Despite much criticism regarding product quality and allegations of offering "too much football", the NFL's Thursday Night Football (TNF) will indeed return this season. In fact, Fox Sports signed a massive $650 million per year, 5-year deal for the broadcast rights to what has become a widely-criticized example of the NFL saturating the airwaves with too much low quality football. But rather than succumb to public pressure and in the midst of a pretty sizable drop in viewership over the past few years, the league has decided that offering less football is not a good way to increase revenue. And yet for many viewers, the games have been unwatchable.
Indeed Fox has vowed that there will be better quality match-ups this year, but much depends on the NFL's quirky scheduling rules as well as the inconvenience of teams having to travel and play games on only a few days rest. These games are highly unpopular with players, but with Thursday viewership still being very, very high when compared with other prime time programming, there is little doubt that advertisers will line up to fill the available advertising inventory. And Fox is promising advertisers something called "better ad placement" this year, which sounds really nice.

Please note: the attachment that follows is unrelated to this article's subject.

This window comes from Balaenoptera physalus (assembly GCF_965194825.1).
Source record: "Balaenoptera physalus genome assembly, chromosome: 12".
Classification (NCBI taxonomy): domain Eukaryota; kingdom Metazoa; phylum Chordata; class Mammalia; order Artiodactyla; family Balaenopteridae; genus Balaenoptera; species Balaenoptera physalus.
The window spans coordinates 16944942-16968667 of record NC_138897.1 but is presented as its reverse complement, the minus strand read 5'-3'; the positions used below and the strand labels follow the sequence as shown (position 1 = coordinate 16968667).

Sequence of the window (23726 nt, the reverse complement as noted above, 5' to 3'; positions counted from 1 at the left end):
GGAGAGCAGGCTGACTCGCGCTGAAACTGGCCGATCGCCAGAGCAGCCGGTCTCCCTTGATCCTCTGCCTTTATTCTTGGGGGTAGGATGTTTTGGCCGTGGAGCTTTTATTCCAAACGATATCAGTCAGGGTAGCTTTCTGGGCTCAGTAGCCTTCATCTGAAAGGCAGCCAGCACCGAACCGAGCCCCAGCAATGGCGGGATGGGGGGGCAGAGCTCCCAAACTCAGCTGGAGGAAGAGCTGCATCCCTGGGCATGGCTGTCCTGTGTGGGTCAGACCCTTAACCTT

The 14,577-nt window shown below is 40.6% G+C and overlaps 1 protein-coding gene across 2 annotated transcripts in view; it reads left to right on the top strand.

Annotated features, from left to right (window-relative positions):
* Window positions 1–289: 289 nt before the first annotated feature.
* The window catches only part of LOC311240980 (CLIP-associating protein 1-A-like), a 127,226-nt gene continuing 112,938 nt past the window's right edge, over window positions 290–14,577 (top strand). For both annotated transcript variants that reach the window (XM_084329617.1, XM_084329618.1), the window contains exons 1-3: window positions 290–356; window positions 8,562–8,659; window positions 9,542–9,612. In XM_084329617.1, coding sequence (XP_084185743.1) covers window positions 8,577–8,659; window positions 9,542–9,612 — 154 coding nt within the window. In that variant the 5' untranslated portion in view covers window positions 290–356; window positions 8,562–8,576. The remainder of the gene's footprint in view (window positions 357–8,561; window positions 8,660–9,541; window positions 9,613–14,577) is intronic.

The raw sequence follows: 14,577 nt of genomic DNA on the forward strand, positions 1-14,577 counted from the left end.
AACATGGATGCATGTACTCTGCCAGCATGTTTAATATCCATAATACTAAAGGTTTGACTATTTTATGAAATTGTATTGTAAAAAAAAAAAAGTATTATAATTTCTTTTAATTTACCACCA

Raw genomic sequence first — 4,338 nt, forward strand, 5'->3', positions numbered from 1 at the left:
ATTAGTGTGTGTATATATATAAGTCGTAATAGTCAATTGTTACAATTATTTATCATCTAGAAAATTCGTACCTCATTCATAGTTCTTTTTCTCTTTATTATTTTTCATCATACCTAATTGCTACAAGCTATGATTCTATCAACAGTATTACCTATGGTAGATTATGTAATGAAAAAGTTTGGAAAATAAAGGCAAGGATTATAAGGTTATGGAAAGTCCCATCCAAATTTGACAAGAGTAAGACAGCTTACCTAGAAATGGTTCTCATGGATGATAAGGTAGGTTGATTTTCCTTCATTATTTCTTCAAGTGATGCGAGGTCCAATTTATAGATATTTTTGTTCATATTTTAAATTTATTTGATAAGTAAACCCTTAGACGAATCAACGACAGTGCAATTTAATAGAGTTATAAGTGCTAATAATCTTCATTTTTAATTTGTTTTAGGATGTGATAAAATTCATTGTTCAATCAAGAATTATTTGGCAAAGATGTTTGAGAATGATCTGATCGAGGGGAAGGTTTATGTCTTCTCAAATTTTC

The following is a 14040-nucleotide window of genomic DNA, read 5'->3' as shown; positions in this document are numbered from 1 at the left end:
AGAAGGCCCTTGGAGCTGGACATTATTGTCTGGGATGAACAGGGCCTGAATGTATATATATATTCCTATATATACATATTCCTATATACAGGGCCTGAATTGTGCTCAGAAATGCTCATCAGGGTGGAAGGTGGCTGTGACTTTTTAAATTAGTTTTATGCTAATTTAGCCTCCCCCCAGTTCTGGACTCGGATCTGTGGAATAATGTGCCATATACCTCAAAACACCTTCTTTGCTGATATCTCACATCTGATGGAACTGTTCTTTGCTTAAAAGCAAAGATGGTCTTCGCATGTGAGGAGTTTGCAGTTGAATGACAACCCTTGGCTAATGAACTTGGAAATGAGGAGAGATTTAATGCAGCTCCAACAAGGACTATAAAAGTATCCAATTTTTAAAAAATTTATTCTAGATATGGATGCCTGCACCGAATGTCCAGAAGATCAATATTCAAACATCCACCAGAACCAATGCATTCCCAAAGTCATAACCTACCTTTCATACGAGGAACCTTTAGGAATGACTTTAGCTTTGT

But if viewership continues to fall over the next few years, so should the prices as well as the demand for ad space. And eventually, the league may decide that a bit of scarcity might be better than saturating the market and dump TNF altogether. Indeed the NFL has proven to be a very resilient product over the years, so let's see if the changes have a positive effect on ratings.
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